The State argues the father failed to preserve error on his reasonable efforts challenge because he never requested any specific services before termination. We agree. Aside from a May 24, 2012 order requiring the DHS to provide bus tokens or passes to the mother to allow her to access services, no additional services were requested or ordered during the CINA proceedings. At each stage of the proceedings, the juvenile court consistently found reasonable efforts were being made.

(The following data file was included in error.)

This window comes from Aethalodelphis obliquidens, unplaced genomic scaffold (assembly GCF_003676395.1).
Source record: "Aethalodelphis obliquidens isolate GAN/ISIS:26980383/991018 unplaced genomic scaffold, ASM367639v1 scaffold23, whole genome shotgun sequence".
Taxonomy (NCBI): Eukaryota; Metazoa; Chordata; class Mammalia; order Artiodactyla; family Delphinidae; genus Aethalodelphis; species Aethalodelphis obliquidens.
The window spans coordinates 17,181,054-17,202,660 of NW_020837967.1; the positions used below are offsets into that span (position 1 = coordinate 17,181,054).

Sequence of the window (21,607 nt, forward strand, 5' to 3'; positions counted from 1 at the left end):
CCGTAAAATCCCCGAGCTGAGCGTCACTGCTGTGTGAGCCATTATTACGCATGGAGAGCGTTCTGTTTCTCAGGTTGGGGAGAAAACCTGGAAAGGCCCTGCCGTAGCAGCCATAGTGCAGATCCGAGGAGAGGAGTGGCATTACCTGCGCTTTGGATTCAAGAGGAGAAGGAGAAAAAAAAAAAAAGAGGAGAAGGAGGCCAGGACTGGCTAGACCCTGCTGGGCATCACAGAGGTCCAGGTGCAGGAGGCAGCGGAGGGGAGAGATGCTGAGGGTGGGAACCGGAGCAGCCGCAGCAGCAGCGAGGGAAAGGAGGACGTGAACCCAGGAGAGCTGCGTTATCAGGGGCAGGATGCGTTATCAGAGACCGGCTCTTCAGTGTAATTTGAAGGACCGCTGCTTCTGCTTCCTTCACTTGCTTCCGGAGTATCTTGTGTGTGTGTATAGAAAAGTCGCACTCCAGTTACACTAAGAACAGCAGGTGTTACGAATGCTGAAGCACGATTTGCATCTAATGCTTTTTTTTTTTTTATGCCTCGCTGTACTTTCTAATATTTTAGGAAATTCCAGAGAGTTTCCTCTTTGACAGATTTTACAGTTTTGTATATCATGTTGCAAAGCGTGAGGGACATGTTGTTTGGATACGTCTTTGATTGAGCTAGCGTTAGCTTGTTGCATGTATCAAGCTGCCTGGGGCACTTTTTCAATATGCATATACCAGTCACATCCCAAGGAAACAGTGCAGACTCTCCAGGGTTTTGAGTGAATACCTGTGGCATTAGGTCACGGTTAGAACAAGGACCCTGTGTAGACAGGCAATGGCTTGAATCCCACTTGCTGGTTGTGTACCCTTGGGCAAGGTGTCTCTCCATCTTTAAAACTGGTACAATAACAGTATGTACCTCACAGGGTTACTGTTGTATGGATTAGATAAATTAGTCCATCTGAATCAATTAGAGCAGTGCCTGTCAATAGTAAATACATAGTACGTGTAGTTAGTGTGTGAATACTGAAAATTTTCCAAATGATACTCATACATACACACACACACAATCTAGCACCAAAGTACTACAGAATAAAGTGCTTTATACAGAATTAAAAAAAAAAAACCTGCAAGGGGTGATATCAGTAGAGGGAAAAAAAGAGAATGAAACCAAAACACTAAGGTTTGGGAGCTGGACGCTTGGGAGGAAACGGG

The father argues he preserved error by informing the DHS worker he could not afford individual therapy. Our supreme court has noted that while a dialogue between the parent and the DHS may help the parties comply with the case permanency plan, if a parent is not satisfied with the DHS's response, the parent must present a challenge to the service plan to the court. In re C.H., 652 N.W.2d 144, 147 (Iowa 2002); see also Iowa Code § 232.99(3) (requiring the court at any dispositional review or permanency hearing to inquire whether any additional services are needed and advise the parties that failure to request additional services may preclude the party from challenging the sufficiency of the services in a termination-of-parental-rights proceeding). The father failed to raise the deficiency in his services with the juvenile court and therefore has failed to preserve error on his claim. Accordingly, we affirm.